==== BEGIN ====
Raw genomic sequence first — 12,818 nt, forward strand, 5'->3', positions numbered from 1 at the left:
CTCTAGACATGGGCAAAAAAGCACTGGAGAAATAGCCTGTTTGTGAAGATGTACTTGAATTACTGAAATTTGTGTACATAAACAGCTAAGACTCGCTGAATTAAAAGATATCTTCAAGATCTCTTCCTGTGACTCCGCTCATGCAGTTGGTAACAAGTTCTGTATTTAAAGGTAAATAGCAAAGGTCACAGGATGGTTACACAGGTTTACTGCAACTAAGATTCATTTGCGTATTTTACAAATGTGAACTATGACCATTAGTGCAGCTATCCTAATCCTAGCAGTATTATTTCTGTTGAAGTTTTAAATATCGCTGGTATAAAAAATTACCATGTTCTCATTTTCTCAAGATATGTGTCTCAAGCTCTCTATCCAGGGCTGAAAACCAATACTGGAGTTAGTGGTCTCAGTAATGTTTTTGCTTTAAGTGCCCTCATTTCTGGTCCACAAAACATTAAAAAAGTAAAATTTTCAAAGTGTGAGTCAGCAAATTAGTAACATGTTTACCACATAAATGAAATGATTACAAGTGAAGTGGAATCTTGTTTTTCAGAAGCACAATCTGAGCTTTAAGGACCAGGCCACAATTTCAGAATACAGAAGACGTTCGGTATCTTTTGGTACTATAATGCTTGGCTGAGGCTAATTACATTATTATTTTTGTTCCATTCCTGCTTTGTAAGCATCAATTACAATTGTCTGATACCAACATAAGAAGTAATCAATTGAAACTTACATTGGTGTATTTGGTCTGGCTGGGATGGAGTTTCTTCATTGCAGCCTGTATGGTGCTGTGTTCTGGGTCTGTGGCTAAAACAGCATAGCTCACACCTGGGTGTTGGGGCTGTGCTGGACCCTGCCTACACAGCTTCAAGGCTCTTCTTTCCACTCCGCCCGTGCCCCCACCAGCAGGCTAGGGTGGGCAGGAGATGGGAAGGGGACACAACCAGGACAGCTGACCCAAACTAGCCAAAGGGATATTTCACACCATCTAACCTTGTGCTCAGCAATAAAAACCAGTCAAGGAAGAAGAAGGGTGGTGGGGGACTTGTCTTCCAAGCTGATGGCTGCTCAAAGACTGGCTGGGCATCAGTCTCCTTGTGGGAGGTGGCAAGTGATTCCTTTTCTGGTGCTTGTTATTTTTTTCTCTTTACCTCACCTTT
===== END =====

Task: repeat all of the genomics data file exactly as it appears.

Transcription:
Raw genomic sequence first — 12,818 nt, forward strand, 5'->3', positions numbered from 1 at the left:
CTCTAGACATGGGCAAAAAAGCACTGGAGAAATAGCCTGTTTGTGAAGATGTACTTGAATTACTGAAATTTGTGTACATAAACAGCTAAGACTCGCTGAATTAAAAGATATCTTCAAGATCTCTTCCTGTGACTCCGCTCATGCAGTTGGTAACAAGTTCTGTATTTAAAGGTAAATAGCAAAGGTCACAGGATGGTTACACAGGTTTACTGCAACTAAGATTCATTTGCGTATTTTACAAATGTGAACTATGACCATTAGTGCAGCTATCCTAATCCTAGCAGTATTATTTCTGTTGAAGTTTTAAATATCGCTGGTATAAAAAATTACCATGTTCTCATTTTCTCAAGATATGTGTCTCAAGCTCTCTATCCAGGGCTGAAAACCAATACTGGAGTTAGTGGTCTCAGTAATGTTTTTGCTTTAAGTGCCCTCATTTCTGGTCCACAAAACATTAAAAAAGTAAAATTTTCAAAGTGTGAGTCAGCAAATTAGTAACATGTTTACCACATAAATGAAATGATTACAAGTGAAGTGGAATCTTGTTTTTCAGAAGCACAATCTGAGCTTTAAGGACCAGGCCACAATTTCAGAATACAGAAGACGTTCGGTATCTTTTGGTACTATAATGCTTGGCTGAGGCTAATTACATTATTATTTTTGTTCCATTCCTGCTTTGTAAGCATCAATTACAATTGTCTGATACCAACATAAGAAGTAATCAATTGAAACTTACATTGGTGTATTTGGTCTGGCTGGGATGGAGTTTCTTCATTGCAGCCTGTATGGTGCTGTGTTCTGGGTCTGTGGCTAAAACAGCATAGCTCACACCTGGGTGTTGGGGCTGTGCTGGACCCTGCCTACACAGCTTCAAGGCTCTTCTTTCCACTCCGCCCGTGCCCCCACCAGCAGGCTAGGGTGGGCAGGAGATGGGAAGGGGACACAACCAGGACAGCTGACCCAAACTAGCCAAAGGGATATTTCACACCATCTAACCTTGTGCTCAGCAATAAAAACCAGTCAAGGAAGAAGAAGGGTGGTGGGGGACTTGTCTTCCAAGCTGATGGCTGCTCAAAGACTGGCTGGGCATCAGTCTCCTTGTGGGAGGTGGCAAGTGATTCCTTTTCTGGTGCTTGTTATTTTTTTCTCTTTACCTCACCTTT